1911 Encyclopædia Britannica/Carnac

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CARNAC, a village of north-western France, in the department of Morbihan and arrondissement of Lorient, 9 m. S.S.W. of Auray by road. Pop. (1906) 667, Carnac has a handsome church in the Renaissance style of Brittany, but it owes its celebrity to the stone monuments in its vicinity, which are among the most extensive and interesting of their kind (see Stone Monuments). The most remarkable consist of long avenues of menhirs or standing stones; but there is also a profusion of other erections, such as dolmens and barrows, throughout the whole district. About half a mile to the north-west of the village is the Menec system, which consists of eleven lines, numbers 874 menhirs, and extends a distance of 3376 ft. The terminal circle, whose longest diameter is 300 ft., is somewhat difficult to make out, as it is broken by the houses and gardens of a little hamlet. To the east-north-east there is another system at Kermario (Place of the Dead), which consists of 855 stones, many of them of great size—some, for example, 18 ft. in height—arranged in ten lines and extending about 4000 ft. in length. Still further in the same direction is a third system at Kerlescan (Place of Burning), composed of 262 stones, which are distributed into thirteen lines, terminated by an irregular circle, and altogether extend over a distance of 1000 ft. or more. These three systems seem once to have formed a continuous series; the menhirs, many of which have been broken up for road-mending and other purposes, have diminished in number by some thousands in modern times. The alignment of Kermario points to the dolmen of Kercado (Place of St Cado), where there is also a barrow, explored in 1863; and to the south-east of Menec stands the great tumulus of Mont St Michel, which measures 377 ft. in length, and has a height of 65 ft. The tumulus, which is crowned with a chapel, was excavated by René Galles in 1862; and the contents of the sepulchral chamber, which include several jade and fibrolite axes, are preserved in the museum at Vannes. About a mile east of the village is a small piece of moorland called the Bossenno, from the bocenieu or mounds with which it is covered; and here, in 1874, the explorations of James Miln, a Scottish antiquary, brought to light the remains of a Gallo-Roman town. The tradition of Carnac is that there was once a convent of the Templars or Red Cross Knights on the spot; but this, it seems, is not supported by history. Similar traces were also discovered at Mane Bras, a height about 3 m. to the east. The rocks of which these various monuments are composed is the ordinary granite of the district, and most of them present a strange appearance from their coating of white lichens. Carnac has an interesting museum of antiquities.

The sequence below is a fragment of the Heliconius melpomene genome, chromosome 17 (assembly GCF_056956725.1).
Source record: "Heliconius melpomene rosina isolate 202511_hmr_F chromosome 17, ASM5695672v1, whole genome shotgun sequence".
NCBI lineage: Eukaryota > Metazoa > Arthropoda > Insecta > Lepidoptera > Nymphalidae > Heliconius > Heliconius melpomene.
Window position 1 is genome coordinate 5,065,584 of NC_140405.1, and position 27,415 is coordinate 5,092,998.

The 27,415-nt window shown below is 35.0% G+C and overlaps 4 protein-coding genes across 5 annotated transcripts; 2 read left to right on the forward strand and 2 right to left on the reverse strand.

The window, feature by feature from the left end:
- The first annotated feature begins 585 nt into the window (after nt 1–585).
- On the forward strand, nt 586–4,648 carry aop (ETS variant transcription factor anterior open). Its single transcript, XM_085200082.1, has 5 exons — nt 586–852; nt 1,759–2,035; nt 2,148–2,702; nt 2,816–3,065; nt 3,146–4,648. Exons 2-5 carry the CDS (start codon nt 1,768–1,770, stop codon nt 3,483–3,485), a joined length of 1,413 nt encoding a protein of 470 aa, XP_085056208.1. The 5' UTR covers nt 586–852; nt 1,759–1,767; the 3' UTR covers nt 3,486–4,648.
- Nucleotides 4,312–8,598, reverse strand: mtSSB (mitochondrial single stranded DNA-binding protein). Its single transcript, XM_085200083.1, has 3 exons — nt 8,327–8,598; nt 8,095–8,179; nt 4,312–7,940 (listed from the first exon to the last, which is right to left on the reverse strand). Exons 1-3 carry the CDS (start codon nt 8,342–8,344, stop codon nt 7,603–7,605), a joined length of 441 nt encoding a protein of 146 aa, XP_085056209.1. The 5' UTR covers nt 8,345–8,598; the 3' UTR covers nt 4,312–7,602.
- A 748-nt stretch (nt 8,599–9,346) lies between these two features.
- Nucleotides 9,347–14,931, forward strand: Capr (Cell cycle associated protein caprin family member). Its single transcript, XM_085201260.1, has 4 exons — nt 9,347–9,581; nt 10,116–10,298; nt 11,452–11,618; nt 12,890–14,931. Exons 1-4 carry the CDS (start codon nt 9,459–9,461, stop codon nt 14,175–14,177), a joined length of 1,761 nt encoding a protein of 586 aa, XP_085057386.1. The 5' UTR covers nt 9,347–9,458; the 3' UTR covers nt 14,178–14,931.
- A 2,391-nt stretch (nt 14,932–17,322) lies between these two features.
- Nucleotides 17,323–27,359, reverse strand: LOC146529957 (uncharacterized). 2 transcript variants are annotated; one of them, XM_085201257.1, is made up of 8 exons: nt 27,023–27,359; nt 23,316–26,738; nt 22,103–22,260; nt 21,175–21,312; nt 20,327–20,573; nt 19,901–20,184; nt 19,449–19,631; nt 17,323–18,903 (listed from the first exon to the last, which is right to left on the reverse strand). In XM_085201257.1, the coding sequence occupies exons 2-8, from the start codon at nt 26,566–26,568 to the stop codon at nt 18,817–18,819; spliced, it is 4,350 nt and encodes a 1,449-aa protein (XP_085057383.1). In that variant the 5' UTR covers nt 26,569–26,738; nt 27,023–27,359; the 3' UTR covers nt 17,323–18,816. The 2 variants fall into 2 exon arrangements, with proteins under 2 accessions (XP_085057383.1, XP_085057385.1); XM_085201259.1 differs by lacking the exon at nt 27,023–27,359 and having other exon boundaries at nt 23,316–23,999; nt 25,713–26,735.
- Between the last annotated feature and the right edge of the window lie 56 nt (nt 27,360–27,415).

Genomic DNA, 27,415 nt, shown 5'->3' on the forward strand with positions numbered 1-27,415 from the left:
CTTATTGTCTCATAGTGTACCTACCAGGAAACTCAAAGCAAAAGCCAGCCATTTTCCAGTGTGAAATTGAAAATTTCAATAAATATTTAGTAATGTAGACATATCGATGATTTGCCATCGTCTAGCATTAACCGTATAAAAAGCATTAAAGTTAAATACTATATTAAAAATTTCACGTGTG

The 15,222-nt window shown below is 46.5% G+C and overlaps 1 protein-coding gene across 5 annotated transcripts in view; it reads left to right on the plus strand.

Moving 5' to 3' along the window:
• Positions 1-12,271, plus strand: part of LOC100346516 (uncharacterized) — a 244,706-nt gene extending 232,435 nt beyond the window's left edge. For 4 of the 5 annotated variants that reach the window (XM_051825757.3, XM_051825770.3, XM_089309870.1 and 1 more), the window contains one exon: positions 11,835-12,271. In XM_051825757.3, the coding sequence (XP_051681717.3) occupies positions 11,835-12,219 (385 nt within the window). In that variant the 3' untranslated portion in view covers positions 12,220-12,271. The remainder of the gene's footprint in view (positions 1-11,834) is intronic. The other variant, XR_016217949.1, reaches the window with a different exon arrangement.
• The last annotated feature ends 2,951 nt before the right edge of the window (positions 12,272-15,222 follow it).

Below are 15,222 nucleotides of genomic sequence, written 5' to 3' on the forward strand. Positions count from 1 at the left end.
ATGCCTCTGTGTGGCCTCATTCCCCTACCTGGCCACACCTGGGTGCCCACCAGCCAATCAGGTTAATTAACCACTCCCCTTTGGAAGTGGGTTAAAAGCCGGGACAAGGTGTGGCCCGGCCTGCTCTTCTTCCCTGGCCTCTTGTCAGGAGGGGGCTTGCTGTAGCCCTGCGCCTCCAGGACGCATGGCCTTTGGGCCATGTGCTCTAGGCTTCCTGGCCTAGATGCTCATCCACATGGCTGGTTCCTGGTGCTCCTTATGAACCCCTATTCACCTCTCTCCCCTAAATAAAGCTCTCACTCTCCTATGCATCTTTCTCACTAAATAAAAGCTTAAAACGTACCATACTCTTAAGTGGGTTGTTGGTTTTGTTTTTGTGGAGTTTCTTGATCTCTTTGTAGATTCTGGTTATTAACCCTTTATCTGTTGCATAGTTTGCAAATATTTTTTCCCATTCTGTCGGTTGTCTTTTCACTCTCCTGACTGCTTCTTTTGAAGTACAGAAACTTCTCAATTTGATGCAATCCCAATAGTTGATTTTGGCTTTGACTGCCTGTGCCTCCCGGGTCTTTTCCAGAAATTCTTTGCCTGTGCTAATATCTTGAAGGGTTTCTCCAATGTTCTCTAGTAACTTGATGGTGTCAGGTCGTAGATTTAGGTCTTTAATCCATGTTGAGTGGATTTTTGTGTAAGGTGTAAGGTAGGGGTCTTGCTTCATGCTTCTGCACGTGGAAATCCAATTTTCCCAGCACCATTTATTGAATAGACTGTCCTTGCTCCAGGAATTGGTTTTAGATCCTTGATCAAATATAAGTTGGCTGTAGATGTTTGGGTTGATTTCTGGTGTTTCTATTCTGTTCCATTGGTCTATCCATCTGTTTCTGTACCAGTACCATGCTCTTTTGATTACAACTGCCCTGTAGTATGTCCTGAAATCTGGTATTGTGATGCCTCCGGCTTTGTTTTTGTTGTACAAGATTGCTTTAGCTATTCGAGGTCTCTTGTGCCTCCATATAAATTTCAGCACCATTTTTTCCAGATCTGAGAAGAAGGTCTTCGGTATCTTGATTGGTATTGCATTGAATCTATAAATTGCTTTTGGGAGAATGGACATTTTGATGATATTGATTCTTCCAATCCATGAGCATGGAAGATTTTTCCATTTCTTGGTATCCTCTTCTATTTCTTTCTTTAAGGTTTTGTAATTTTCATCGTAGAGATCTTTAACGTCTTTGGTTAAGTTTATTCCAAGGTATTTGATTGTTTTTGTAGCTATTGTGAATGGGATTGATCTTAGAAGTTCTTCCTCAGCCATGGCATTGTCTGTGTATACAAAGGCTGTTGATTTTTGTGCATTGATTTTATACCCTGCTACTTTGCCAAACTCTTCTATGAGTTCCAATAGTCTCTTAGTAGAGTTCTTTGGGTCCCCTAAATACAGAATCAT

See W. C. Lukis, Guide to the Principal Chambered Barrows and other Prehistoric Monuments in the Islands of the Morbihan, &c. (Ripon, 1875); René Galles, Fouilles du Mont Saint Michel en Carnac (Vannes, 1864); A. Fouquet, Des monuments celtiques et des ruines romaines dans le Morbihan (Vannes, 1853); James Miln, Archaeological Researches at Carnac in Brittany: Kermario (Edinburgh, 1881); and Excavations at Carnac: The Bossenno and the Mont St Michel (Edinburgh, 1877).